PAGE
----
27 Jun 2018

Why a bottle of formula appeals.

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This morning’s cartoon from my favorite strip, For Better or For Worse, gave me an insight.



For most of my whole working life, I have worked to encourage exclusive breastfeeding for at least 6 months, and sustained breastfeeding for as long as possible.  However, while many women dream of breastfeeding for a long time, there is too much in the way for them to succeed.

The US is the only major country in the world with no paid maternity leave. 23% of women are back to work by 2 weeks after giving birth. Forget breastfeeding. When does a mother get to learn how to mother her baby when she is back to work so early? How can breastfeeding get to be easy and fun when bottle-feeding has become  essential to a working mother? https://www.huffingtonpost.com/entry/nearly-1-in-4-new-mothers-return-to-work-less-than-2-weeks-after-giving-birth_us_55d308aae4b0ab468d9e3e37

Another barrier for today’s mothers is that they are frightened into keeping their babies away from them at night. Bed-sharing, the natural evolutionary activity,  has become a worry. The American Academy of Pediatrics demonstrates faulty logic in a recent policy statement: 1) Breastfeeding reduces the rates of SIDS; 2) Mothers who bed-share breastfeed for longer; 3) Bed-sharing is dangerous and increases the risk of SIDS. What?? Don’t do this thing that work, do this thing that makes night-time parenting more difficult and increases the susceptibility to use formula (that increases the risk of SIDS). This makes my head ache.

If babies couldn’t sleep with their mothers, the human race would not have survived. Breastfeeding hormones make the mother sleepy; components in her milk make her baby sleepy. If that isn’t a message from our biology that mothers and babies are meant to sleep together, I don’t know what is!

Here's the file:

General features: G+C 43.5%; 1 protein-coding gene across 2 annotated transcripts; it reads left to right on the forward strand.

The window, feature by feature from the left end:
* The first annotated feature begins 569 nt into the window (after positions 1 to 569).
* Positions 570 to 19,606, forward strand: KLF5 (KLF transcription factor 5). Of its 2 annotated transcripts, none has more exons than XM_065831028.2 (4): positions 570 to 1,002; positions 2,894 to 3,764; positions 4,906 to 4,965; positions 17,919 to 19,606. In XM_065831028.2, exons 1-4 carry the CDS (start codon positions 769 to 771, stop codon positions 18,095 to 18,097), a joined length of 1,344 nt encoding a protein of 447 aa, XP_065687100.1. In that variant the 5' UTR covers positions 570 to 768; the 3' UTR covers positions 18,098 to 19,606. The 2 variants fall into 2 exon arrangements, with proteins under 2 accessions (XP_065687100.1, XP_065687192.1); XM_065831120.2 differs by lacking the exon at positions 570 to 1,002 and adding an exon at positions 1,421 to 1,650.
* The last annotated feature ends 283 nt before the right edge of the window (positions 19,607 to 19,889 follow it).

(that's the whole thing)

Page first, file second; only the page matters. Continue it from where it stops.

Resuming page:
It is UNSAFE bed-sharing that is dangerous; going to bed drunk or stoned, tobacco use (the jury is out about marijuana), sleeping on a sofa or in a recliner, being obese, overheating, sleeping with anyone not the parent, too-soft mattresses.   http://breastfeedingtoday-llli.org/the-safe-sleep-seven/     But the AAP refuses to identify differences in bed-sharing so all of it is banned.

Bed-sharing increases connection, especially if the mother is back to work. Contact and closeness are an essential part of parenting; a mother can do this easily at night while sleeping. Consider that if a mother is away from her baby for 10 or 12 hours during the day (travel time plus work) and then can’t sleep with her baby at night (another 6 to 8 hours), she has at most 6 hours to spend with her baby. Others are with her baby more than is she.

The majority of mothers are alone for much of the time with their newborn; if she has a mother or significant other to be with her, it is often for only a week or two because that person has to return to work.  Life with a newborn is tough, no matter how the baby is fed. Humans need social contact and support; isolating a new mother with her new baby is a recipe for disaster. This is a time where a bottle of formula can be attractive. As today’s mothers, like their mothers and grandmothers before them, grew up in a bottle-feeding world, turning to something familiar in a time of stress is logical.

Pediatricians today are giving more accurate advice about breastfeeding, and at the same time, are less likely to believe that breastfeeding will work.  Their attitudes and commitment have deteriorated. http://www.bestforbabes.org/booby-traps-series-pediatrician-training-and-attitudes-can-stand-in-the-way-of-breastfeeding/  When her doctor has the belief that a bottle of formula is somehow better, sustaining a commitment to breastfeeding is more difficult.

It is amazing and wonderful that breastfeeding rates in the US are going up, despite these very real barriers!

What do you think?



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